Like Earth, so much is round:
apple, orange, peach,
each with its core, pip, stone,
gathered from branch and ground.
Sun, moon and planets,
all are circular and in orbit.
The life of an animal is a cycle:
birth, growth, reproduction, death,
gnawing flesh and bone with teeth.
And poets take their knives
and forks and table etiquette,
and consume the planet,
regurgitating it back onto the soil of time
to live again in words and rhyme.
Kim M. Russell, 12th April 2021
Free image from wallpaperaccess.com
My response to earthweal weekly challenge: Toward an Ecopoetry
Brendan reminds us that ‘the poetry which is attracted to a forum like earthweal is what is called, in literary circles, eco-poetry, a poetry of Earth’ and writes about its history, which ‘begins with pastoral poetry and its celebration of rural life’ and explores work by some of our earthweal poets, which I enjoyed revisiting – have we really written so many excellent poems?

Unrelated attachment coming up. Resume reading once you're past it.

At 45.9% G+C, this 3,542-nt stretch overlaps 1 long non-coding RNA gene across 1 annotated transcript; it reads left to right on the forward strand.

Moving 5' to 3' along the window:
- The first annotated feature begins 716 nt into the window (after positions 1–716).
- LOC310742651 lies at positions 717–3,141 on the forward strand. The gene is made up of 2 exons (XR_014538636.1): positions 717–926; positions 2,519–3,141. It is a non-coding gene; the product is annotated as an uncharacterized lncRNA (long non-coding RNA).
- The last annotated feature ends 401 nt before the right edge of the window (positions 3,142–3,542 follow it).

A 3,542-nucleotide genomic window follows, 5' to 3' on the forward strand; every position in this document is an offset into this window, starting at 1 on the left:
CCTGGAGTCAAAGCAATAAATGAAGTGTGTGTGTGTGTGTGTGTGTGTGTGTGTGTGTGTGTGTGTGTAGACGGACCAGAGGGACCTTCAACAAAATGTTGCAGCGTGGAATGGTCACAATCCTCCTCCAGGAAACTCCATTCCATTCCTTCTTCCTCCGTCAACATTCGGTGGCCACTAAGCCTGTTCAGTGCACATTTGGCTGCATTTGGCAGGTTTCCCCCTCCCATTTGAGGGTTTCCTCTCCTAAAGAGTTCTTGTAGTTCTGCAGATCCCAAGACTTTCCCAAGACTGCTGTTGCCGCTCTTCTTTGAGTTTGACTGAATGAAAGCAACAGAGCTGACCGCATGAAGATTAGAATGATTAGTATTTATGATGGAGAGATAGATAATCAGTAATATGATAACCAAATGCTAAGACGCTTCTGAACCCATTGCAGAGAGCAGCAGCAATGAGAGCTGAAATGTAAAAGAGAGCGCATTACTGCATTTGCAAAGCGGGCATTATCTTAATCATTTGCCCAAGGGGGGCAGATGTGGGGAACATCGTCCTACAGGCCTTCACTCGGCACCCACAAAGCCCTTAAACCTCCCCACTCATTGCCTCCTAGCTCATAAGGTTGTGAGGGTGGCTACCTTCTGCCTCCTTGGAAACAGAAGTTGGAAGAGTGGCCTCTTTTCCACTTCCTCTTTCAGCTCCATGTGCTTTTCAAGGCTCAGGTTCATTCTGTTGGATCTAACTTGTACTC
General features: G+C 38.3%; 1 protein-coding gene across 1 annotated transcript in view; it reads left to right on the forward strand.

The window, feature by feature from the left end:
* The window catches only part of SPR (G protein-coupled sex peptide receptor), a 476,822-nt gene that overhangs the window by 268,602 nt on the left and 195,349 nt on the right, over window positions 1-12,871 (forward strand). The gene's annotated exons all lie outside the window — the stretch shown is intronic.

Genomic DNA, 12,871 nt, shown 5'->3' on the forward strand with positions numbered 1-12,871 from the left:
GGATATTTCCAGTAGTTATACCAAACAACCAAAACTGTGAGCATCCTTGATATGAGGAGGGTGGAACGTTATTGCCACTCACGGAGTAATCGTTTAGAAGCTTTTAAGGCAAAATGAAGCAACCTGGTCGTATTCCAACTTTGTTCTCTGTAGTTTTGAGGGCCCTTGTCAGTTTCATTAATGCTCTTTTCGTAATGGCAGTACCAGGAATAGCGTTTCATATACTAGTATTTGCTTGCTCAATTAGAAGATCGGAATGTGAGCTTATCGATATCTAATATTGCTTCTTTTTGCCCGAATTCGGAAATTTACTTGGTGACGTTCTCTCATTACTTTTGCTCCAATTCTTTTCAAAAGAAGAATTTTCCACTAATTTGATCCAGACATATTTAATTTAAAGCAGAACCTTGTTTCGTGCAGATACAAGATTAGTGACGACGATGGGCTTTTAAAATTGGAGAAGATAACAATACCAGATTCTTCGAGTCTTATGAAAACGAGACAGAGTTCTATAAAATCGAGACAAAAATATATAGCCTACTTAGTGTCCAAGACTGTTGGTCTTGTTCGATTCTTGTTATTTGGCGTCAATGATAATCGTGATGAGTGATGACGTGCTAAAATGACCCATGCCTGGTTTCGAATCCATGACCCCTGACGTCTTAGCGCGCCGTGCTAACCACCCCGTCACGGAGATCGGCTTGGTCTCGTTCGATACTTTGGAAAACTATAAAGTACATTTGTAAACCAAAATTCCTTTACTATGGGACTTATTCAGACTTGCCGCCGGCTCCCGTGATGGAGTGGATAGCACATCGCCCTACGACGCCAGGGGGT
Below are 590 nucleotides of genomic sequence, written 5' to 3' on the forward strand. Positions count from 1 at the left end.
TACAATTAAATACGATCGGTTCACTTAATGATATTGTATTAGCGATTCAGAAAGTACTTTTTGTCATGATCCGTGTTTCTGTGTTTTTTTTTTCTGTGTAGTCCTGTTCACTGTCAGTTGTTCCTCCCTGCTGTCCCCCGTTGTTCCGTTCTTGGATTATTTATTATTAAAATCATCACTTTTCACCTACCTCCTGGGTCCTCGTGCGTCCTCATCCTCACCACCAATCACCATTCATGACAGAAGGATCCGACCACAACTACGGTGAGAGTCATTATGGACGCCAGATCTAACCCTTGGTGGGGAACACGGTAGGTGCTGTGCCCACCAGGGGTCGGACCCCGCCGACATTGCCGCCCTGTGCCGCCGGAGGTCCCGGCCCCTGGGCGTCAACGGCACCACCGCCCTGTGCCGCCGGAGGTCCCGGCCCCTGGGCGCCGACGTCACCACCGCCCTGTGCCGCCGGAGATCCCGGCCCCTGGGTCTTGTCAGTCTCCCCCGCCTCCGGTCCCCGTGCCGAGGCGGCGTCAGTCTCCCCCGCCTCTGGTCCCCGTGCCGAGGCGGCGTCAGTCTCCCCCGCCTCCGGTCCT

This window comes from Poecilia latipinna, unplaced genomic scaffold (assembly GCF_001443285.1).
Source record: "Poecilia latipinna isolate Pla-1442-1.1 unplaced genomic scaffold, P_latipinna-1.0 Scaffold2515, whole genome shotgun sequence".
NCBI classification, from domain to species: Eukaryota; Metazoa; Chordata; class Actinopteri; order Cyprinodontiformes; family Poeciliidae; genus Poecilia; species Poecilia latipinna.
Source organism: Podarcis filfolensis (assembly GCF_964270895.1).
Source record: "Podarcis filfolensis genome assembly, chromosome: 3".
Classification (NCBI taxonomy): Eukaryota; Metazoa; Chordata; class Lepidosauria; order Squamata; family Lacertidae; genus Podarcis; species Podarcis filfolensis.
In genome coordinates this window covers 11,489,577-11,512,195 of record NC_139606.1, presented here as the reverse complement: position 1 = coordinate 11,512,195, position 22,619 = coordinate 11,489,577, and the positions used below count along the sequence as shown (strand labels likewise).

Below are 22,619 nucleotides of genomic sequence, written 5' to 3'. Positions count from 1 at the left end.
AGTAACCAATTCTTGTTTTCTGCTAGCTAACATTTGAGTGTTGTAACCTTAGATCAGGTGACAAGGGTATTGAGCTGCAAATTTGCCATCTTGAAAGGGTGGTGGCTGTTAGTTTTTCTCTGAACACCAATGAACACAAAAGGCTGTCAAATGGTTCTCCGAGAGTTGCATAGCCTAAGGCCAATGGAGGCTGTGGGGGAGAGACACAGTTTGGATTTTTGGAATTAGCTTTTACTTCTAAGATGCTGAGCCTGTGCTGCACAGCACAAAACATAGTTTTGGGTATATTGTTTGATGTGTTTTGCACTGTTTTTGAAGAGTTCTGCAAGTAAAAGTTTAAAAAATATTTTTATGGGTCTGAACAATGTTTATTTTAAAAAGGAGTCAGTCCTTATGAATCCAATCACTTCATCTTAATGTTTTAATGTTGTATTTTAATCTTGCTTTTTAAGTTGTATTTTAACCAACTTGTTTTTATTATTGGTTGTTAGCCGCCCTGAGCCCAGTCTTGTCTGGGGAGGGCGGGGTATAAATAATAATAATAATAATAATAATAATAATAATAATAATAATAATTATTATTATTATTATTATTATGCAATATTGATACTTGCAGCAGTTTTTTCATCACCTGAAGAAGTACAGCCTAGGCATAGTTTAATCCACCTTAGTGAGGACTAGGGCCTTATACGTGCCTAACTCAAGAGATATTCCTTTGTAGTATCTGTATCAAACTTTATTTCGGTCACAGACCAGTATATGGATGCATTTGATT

These words of Brendan’s resonated clearly with me: ‘I am ever reminded that my responsibility as a poet is always first to the poem, but the poetry of earth demands that poems grow roots in my life in this fast-changing earth.’
For this challenge, Brendan asks us to think about our poetry and consider how it works or doesn’t in relation to six questions he has posed. We don’t have to address them all, but we should give a feel for what eco-poetry is about and where it should go.